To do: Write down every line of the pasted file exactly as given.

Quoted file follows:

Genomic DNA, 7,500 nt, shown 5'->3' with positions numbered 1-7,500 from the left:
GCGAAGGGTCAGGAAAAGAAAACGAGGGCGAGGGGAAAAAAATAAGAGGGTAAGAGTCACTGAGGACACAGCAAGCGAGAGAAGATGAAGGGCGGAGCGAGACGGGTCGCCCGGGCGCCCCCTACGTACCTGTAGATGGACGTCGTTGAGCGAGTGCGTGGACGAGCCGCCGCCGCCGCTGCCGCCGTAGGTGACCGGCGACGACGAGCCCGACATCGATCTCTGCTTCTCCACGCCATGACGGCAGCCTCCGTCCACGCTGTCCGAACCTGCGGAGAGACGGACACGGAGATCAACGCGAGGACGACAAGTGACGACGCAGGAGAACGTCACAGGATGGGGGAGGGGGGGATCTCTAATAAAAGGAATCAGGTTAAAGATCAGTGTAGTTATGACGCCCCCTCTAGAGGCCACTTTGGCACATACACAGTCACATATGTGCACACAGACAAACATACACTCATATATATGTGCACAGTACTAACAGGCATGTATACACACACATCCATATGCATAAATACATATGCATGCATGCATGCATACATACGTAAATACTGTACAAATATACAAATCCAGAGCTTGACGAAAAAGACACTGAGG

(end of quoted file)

Genomic DNA, 7,500 nt, shown 5'->3' with positions numbered 1-7,500 from the left:
GCGAAGGGTCAGGAAAAGAAAACGAGGGCGAGGGGAAAAAAATAAGAGGGTAAGAGTCACTGAGGACACAGCAAGCGAGAGAAGATGAAGGGCGGAGCGAGACGGGTCGCCCGGGCGCCCCCTACGTACCTGTAGATGGACGTCGTTGAGCGAGTGCGTGGACGAGCCGCCGCCGCCGCTGCCGCCGTAGGTGACCGGCGACGACGAGCCCGACATCGATCTCTGCTTCTCCACGCCATGACGGCAGCCTCCGTCCACGCTGTCCGAACCTGCGGAGAGACGGACACGGAGATCAACGCGAGGACGACAAGTGACGACGCAGGAGAACGTCACAGGATGGGGGAGGGGGGGATCTCTAATAAAAGGAATCAGGTTAAAGATCAGTGTAGTTATGACGCCCCCTCTAGAGGCCACTTTGGCACATACACAGTCACATATGTGCACACAGACAAACATACACTCATATATATGTGCACAGTACTAACAGGCATGTATACACACACATCCATATGCATAAATACATATGCATGCATGCATGCATACATACGTAAATACTGTACAAATATACAAATCCAGAGCTTGACGAAAAAGACACTGAGG